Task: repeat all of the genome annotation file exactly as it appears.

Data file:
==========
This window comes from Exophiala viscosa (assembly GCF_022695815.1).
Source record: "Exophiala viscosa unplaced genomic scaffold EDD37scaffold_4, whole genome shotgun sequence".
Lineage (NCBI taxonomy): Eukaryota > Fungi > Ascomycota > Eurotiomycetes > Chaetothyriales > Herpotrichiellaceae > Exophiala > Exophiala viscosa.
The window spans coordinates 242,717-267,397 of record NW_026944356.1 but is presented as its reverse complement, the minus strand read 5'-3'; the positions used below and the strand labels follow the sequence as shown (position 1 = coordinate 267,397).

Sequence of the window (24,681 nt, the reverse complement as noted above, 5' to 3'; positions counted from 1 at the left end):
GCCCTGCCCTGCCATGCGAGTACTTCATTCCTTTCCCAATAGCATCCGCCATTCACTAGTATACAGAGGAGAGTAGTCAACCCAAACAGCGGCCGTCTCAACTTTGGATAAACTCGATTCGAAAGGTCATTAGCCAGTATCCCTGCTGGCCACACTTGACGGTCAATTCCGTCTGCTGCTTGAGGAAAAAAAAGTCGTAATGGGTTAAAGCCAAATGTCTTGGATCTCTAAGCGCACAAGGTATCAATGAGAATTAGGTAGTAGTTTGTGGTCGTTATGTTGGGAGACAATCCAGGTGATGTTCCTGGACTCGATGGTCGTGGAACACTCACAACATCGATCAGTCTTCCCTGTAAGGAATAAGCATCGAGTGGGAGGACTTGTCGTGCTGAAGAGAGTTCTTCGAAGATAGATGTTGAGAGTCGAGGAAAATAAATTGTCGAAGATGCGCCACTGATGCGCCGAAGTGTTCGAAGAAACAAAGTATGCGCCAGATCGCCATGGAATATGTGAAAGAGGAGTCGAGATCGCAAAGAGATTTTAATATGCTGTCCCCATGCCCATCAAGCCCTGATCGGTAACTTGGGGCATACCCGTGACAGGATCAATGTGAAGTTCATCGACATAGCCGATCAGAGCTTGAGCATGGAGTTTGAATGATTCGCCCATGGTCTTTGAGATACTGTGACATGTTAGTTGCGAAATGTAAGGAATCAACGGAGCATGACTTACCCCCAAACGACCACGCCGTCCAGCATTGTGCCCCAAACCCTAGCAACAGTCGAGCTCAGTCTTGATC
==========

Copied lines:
This window comes from Exophiala viscosa (assembly GCF_022695815.1).
Source record: "Exophiala viscosa unplaced genomic scaffold EDD37scaffold_4, whole genome shotgun sequence".
Lineage (NCBI taxonomy): Eukaryota > Fungi > Ascomycota > Eurotiomycetes > Chaetothyriales > Herpotrichiellaceae > Exophiala > Exophiala viscosa.
The window spans coordinates 242,717-267,397 of record NW_026944356.1 but is presented as its reverse complement, the minus strand read 5'-3'; the positions used below and the strand labels follow the sequence as shown (position 1 = coordinate 267,397).

Sequence of the window (24,681 nt, the reverse complement as noted above, 5' to 3'; positions counted from 1 at the left end):
GCCCTGCCCTGCCATGCGAGTACTTCATTCCTTTCCCAATAGCATCCGCCATTCACTAGTATACAGAGGAGAGTAGTCAACCCAAACAGCGGCCGTCTCAACTTTGGATAAACTCGATTCGAAAGGTCATTAGCCAGTATCCCTGCTGGCCACACTTGACGGTCAATTCCGTCTGCTGCTTGAGGAAAAAAAAGTCGTAATGGGTTAAAGCCAAATGTCTTGGATCTCTAAGCGCACAAGGTATCAATGAGAATTAGGTAGTAGTTTGTGGTCGTTATGTTGGGAGACAATCCAGGTGATGTTCCTGGACTCGATGGTCGTGGAACACTCACAACATCGATCAGTCTTCCCTGTAAGGAATAAGCATCGAGTGGGAGGACTTGTCGTGCTGAAGAGAGTTCTTCGAAGATAGATGTTGAGAGTCGAGGAAAATAAATTGTCGAAGATGCGCCACTGATGCGCCGAAGTGTTCGAAGAAACAAAGTATGCGCCAGATCGCCATGGAATATGTGAAAGAGGAGTCGAGATCGCAAAGAGATTTTAATATGCTGTCCCCATGCCCATCAAGCCCTGATCGGTAACTTGGGGCATACCCGTGACAGGATCAATGTGAAGTTCATCGACATAGCCGATCAGAGCTTGAGCATGGAGTTTGAATGATTCGCCCATGGTCTTTGAGATACTGTGACATGTTAGTTGCGAAATGTAAGGAATCAACGGAGCATGACTTACCCCCAAACGACCACGCCGTCCAGCATTGTGCCCCAAACCCTAGCAACAGTCGAGCTCAGTCTTGATC